Closing the primary care gap for Tennesseans

Published 9:25 am Wednesday, March 8, 2023

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A new report finds seven million Tennesseans are among 100-million Americans facing barriers to accessing primary care. The report from the National Association of Community Health Centers found over 3-million people in Tennessee are medically disenfranchised and over 4-million are underserved.
Libby Thurman, CEO of the Tennessee Primary Care Association, said some patients who live in rural communities call them “healthcare deserts” with not many providers of primary care services, and added others lack insurance.
“About a third of our health center patients in our state are uninsured, that don’t have any source of health insurance coverage,” Thurman said. “And then income is also another barrier. So our patients tend to be lower income, and often could not afford to go to another provider.”
Thurman added community health centers have also faced challenges with a workforce shortage worsened by the COVID-19 pandemic. With additional federal funding, health centers could open new sites, attract the workforce they need to serve additional patients, and mitigate the impact of inflation, according to the report.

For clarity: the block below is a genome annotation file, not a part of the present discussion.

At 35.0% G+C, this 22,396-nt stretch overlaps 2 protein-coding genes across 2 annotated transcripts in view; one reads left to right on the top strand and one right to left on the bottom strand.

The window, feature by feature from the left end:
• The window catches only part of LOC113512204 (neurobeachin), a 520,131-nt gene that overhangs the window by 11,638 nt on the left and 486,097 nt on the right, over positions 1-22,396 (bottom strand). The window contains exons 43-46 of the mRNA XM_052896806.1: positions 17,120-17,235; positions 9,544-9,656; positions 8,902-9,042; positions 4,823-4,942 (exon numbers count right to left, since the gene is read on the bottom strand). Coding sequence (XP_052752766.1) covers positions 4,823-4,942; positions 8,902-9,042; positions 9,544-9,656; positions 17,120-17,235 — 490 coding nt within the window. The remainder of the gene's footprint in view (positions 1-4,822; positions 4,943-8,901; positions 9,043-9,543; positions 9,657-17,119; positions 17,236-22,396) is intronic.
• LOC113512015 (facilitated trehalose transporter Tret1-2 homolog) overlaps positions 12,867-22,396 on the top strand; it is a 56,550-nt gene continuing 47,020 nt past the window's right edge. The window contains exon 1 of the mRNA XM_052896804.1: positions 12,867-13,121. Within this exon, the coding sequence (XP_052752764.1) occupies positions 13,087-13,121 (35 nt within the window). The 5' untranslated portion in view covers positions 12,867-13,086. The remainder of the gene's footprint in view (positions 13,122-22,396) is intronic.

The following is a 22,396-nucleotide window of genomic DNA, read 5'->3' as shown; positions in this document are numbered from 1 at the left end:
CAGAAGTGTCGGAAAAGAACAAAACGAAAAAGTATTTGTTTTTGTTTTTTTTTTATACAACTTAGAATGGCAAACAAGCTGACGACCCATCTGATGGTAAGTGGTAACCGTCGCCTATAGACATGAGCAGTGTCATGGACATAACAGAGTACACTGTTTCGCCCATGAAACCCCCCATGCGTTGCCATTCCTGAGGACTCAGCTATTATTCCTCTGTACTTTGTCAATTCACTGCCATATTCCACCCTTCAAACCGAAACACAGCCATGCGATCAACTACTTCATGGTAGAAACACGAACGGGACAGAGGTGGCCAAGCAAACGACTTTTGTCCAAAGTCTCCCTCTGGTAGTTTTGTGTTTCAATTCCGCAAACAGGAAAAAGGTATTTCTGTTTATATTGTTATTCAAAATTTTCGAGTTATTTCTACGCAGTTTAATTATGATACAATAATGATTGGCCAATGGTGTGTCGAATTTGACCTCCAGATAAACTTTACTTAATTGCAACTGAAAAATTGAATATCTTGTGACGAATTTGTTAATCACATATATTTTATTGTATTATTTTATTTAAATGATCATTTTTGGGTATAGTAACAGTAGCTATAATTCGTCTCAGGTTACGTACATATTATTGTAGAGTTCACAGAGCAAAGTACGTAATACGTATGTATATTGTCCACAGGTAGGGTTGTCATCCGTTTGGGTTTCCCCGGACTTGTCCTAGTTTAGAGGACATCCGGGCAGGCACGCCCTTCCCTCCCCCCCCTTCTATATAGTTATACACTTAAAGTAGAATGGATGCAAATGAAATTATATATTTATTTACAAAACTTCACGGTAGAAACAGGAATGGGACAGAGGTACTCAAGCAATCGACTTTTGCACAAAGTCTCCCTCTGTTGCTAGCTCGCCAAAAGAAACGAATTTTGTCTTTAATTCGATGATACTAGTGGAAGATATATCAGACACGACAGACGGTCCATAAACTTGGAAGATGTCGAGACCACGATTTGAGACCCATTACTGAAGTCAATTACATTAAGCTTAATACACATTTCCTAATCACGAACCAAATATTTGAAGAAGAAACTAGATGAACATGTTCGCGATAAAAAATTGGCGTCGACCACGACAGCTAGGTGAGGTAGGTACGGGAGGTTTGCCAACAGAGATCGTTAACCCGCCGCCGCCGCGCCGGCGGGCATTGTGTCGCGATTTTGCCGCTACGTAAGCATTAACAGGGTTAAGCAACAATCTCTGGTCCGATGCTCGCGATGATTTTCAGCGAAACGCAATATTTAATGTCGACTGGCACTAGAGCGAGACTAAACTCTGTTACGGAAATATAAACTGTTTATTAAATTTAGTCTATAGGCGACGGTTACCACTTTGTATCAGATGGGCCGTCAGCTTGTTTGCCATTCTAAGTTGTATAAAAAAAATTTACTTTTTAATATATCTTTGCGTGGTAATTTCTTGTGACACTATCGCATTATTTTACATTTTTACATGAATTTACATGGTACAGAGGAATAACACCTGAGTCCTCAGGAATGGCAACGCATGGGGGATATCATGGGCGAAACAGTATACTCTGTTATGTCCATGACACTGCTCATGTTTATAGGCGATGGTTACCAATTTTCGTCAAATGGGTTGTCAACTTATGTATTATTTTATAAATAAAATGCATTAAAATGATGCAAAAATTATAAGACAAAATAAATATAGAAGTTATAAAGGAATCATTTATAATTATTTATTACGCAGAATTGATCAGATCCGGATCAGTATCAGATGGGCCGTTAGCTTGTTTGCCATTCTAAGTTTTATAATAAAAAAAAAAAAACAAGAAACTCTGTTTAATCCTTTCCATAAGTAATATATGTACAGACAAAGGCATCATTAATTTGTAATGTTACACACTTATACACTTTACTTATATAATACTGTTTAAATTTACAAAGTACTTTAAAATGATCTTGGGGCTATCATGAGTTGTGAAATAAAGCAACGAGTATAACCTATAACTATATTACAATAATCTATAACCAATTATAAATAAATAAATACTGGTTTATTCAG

Joe Dunn, senior vice-president of Public Policy and Research with the National Association of Community Health Centers, says 90% of the patients they treat at community health centers are at or below 200% of the federal poverty level, and added community health centers are critical in treating vulnerable populations. Without health centers, 15 million patients would be at risk of not having a regular source of primary care, he said.
“Children represent almost a quarter of the medically disenfranchised population that we analyzed,” Dunn said. “So obviously, as we think of, you know, starting off children on a positive foot, you know, ideally, caring for them in a very comprehensive manner to establish good habits and prevent later disease. ”
The report added 65% of health center patients come from racial and/or ethnic minority backgrounds. Dunn emphasized the pandemic elevated the work of community health centers and they served all individuals including minorities, and said they provided educational information about testing and vaccinations that were critical to the health and well-being of individuals who often would have gone without it.

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